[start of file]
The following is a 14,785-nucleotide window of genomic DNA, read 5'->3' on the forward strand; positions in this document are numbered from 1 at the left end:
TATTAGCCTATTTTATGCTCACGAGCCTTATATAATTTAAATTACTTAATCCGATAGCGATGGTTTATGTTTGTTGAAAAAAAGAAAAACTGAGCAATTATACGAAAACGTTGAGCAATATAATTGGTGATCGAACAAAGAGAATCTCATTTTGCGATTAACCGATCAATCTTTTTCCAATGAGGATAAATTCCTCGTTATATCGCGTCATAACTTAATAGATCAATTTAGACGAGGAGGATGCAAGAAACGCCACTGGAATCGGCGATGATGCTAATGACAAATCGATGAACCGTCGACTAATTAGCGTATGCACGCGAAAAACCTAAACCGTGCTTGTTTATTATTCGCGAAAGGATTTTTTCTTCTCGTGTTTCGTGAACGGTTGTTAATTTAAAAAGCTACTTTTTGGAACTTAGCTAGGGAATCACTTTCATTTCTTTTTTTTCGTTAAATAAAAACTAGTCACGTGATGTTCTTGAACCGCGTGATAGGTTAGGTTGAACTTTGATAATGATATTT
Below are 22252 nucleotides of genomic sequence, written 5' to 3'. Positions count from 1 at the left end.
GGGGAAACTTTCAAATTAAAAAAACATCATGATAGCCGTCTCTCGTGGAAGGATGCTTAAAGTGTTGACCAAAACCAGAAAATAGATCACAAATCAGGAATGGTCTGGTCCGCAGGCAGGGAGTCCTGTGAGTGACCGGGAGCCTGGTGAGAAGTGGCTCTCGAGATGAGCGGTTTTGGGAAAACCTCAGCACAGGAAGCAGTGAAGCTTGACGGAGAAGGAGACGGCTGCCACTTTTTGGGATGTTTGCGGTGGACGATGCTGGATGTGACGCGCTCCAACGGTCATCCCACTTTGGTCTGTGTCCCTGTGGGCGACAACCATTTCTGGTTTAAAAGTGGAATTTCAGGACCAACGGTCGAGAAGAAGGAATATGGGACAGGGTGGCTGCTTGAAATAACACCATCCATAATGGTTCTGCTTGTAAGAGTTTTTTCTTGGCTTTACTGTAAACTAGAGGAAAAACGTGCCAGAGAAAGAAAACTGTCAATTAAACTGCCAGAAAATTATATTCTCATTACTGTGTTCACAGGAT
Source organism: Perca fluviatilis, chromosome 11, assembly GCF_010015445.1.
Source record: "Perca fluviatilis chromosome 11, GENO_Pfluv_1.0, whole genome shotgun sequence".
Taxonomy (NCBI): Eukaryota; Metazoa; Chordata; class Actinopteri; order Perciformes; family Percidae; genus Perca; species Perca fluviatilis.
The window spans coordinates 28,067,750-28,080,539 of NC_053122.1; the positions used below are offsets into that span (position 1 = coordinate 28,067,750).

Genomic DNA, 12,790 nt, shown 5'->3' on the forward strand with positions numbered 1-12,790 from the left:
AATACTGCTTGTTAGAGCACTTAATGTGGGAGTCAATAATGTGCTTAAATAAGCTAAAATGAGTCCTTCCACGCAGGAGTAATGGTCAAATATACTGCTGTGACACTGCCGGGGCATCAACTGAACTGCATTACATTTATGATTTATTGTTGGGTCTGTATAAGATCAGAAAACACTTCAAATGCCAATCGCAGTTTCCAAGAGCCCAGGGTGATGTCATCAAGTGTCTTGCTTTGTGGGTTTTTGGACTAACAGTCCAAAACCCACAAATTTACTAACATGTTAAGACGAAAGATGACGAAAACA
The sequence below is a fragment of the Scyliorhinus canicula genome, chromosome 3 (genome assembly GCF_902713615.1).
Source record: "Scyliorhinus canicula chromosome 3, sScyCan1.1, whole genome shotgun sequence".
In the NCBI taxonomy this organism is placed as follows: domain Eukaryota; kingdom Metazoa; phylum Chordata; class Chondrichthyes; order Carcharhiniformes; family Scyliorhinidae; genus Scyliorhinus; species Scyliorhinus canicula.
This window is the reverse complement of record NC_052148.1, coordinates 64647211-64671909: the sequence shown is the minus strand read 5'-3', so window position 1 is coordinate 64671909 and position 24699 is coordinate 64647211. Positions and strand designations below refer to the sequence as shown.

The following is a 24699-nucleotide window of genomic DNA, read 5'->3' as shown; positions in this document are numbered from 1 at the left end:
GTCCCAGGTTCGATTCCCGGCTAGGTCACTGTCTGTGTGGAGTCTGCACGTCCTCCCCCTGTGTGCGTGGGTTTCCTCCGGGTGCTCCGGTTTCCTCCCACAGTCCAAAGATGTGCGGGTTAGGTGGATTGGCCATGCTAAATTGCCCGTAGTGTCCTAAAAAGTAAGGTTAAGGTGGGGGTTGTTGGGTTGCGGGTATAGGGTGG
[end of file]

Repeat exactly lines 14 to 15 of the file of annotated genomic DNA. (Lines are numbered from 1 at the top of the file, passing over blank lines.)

This window is the reverse complement of record NC_052148.1, coordinates 64647211-64671909: the sequence shown is the minus strand read 5'-3', so window position 1 is coordinate 64671909 and position 24699 is coordinate 64647211. Positions and strand designations below refer to the sequence as shown.

The following is a 24699-nucleotide window of genomic DNA, read 5'->3' as shown; positions in this document are numbered from 1 at the left end: